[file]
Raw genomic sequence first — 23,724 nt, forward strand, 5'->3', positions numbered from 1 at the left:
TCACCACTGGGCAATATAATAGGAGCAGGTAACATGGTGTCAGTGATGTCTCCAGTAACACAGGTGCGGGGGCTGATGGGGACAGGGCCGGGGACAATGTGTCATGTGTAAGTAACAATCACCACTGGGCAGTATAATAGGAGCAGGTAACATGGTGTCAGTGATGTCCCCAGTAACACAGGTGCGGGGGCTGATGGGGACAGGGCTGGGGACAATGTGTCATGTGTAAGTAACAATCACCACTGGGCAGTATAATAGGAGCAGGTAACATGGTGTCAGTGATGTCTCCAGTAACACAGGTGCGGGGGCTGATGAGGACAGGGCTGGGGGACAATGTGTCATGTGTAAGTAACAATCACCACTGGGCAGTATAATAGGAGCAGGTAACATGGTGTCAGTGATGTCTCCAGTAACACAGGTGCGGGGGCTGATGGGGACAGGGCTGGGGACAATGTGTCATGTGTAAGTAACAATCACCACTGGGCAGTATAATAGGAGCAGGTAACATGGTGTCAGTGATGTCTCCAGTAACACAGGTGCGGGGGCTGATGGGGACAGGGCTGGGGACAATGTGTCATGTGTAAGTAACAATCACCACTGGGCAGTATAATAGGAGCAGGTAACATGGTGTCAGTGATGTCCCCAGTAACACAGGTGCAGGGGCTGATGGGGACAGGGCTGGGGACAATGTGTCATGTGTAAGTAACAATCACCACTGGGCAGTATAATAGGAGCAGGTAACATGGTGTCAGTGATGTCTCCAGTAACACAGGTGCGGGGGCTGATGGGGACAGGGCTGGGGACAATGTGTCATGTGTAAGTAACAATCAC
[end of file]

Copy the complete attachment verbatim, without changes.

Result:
Raw genomic sequence first — 23,724 nt, forward strand, 5'->3', positions numbered from 1 at the left:
TCACCACTGGGCAATATAATAGGAGCAGGTAACATGGTGTCAGTGATGTCTCCAGTAACACAGGTGCGGGGGCTGATGGGGACAGGGCCGGGGACAATGTGTCATGTGTAAGTAACAATCACCACTGGGCAGTATAATAGGAGCAGGTAACATGGTGTCAGTGATGTCCCCAGTAACACAGGTGCGGGGGCTGATGGGGACAGGGCTGGGGACAATGTGTCATGTGTAAGTAACAATCACCACTGGGCAGTATAATAGGAGCAGGTAACATGGTGTCAGTGATGTCTCCAGTAACACAGGTGCGGGGGCTGATGAGGACAGGGCTGGGGGACAATGTGTCATGTGTAAGTAACAATCACCACTGGGCAGTATAATAGGAGCAGGTAACATGGTGTCAGTGATGTCTCCAGTAACACAGGTGCGGGGGCTGATGGGGACAGGGCTGGGGACAATGTGTCATGTGTAAGTAACAATCACCACTGGGCAGTATAATAGGAGCAGGTAACATGGTGTCAGTGATGTCTCCAGTAACACAGGTGCGGGGGCTGATGGGGACAGGGCTGGGGACAATGTGTCATGTGTAAGTAACAATCACCACTGGGCAGTATAATAGGAGCAGGTAACATGGTGTCAGTGATGTCCCCAGTAACACAGGTGCAGGGGCTGATGGGGACAGGGCTGGGGACAATGTGTCATGTGTAAGTAACAATCACCACTGGGCAGTATAATAGGAGCAGGTAACATGGTGTCAGTGATGTCTCCAGTAACACAGGTGCGGGGGCTGATGGGGACAGGGCTGGGGACAATGTGTCATGTGTAAGTAACAATCAC